VOICE OF NIGERIA
Rebecca Mu’azu and agency reports
4 June, 2013
President Goodluck Jonathan has formally approved the proscription of Boko Haram and authorised the gazetting of an order declaring the group’s activities illegal and acts of terrorism.
This is in a statement issued in Abuja by
Dr Reuben Abati, the Special Adviser to
the President on Media and Publicity. Abati said Section 5 (1) of the Act
prescribes a term of imprisonment of not less than 20 years for any person, who knowingly, in any manner, directly or indirectly, solicits or renders support for the commission of an act of terrorism or to a terrorist group. He said the order gazetted as the Terrorism (Prevention) (Proscription Order) Notice 2013, affects both Boko Haram (Jamaatu Ahlis-Sunna Liddaawati Wal Jihad) and another group – Jama’atu Ansarul Muslimina Fi Biladis Sudan.
Abati said the order was approved by the President pursuant to Section 2 of the Terrorism Prevention Act, 2011 (As
Amended). “It officially brings the activities of both groups within the purview of the Terrorism Prevention Act. “Any persons associated with the two
groups can now be legally prosecuted
and sentenced to penalties specified in
the Act. “The proscription order warns the general public that any person
participating in any form of activities
involving or concerning the collective
intentions of the said groups will be
violating the provisions of the Terrorism Prevention Act,” he said.
This comes after the United States of
America announced that it is offering
rewards for information on Islamist
militants in North and West Africa. The U.S. Department of State explained that the reward placed on the militants is
to ensure that they are brought to justice and make them accountable for their crime. It says since 1984, the US Reward for Justice Programme has paid over $125 million to over eighty people who have provided information that led to the apprehension of many terrorist leaders across the globe.
The Acting Assistant Director of
Diplomatic Security’s Threat Investigations and Analysis Directorate,
U.S. Department of State, Kurt Rice, and
the Deputy Assistant Secretary for African Affairs, U.S. Department of State, Mr. David Gilmour, fielded questions from West African journalists in a telephonic press conference on a new U.S. counterterrorism initiative for nations in Western Africa.
Mr. Kurt Rice, said the Department was
working with the governments of the
affected countries, particularly Nigeria
partners, to try and make the countries
more secure. “First the leader Abubakar Shekau has been responsible for leading Boko Haram and we’ve certainly seen increases in the capability of and the terrorist capabilities of Boko Haram
under Abubakar Shekau, so that is why we are announcing the reward for him
at this time. Our intention to offer this rewards, not as a bounty, but just simply as a way of getting this information so we can bring these people, either before our courts or before the courts of our
partner nations,” Mr. Rice said.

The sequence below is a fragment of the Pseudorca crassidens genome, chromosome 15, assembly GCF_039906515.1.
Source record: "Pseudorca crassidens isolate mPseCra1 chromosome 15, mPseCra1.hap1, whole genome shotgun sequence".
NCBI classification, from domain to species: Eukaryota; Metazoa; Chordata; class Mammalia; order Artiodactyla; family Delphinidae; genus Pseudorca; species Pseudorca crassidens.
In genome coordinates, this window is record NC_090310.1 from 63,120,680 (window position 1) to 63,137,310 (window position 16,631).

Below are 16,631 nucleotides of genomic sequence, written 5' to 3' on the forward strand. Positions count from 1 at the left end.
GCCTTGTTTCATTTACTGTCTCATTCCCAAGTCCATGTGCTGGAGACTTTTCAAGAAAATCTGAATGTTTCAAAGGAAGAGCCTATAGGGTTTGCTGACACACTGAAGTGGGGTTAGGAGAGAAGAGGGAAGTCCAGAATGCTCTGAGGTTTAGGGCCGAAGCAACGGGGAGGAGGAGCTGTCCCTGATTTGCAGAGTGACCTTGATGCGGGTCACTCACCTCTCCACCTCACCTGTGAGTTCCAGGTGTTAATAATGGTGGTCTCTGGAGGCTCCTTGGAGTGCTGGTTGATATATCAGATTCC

The US Department of state said the highest reward of up to 7 million dollars, about 1.1 billion Naira, is for anyone with information leading to the location of Boko Haram leader Abubakar Shekau. Other smaller rewards are offered for
leading figures in Al-Qaeda in the Islamic Maghreb and the Movement for Unity and Jihad in West Africa.
They include Mokhtar Belmokhtar of the
His Signed in Blood Battalion, Yahya Abu
el Hammam, a senior commander of the
Al-Qaeda in the Islamic Maghreb and his
co-accomplices Malik Abou Abdelkarim
and Mujao spokesman Oumar Ould Hamaha.
According to Kurt Rice, similar information had been used in the past to apprehend some of the people wanted by the US. “There are some of these cases that we have done case studies where people have given us information and how that information had been used to actually apprehend some people we have offered reward on,” Rice said.
Also, the Deputy Assistant Secretary for
African Affairs, U.S. Department of State,
David Gilmour, says the present approach is to support the leaders in the region to tackle insurgency in the region. “Our approach there is basically to support the governments in the region so that they can look at their own
security needs and where we are to
assist and provide advice on helping
them to do that. And again it’s for them to take comprehensive approach to not only respond with security forces to terror incidents, but also to try to prevent terrorism to make sure they support marginalized voices in the society and make sure that things like youth empowerment programmes, arms
among young people, who could be
vulnerable to recruitment terrorist
organizations,” Gilmour said.
Gilmour also ruled out suggestions that
the seven million dollar (N1.1bn) bounty
offered on the head of Shekau could be
counter-productive to Nigeria
government amnesty offer to the
insurgents. Gilmour reiterated the U.S. position that security-based solution was not the only way to address the issue.
The U.S. diplomat on Africa said his
government was working closely with
Nigeria on security and counter-terrorism issues. “It is a multi-faceted programme that requires a multi-faceted response,” he said.
The US Government has urged all with
relevant information to get more details
from its website http://www.rewardsforjustice.net/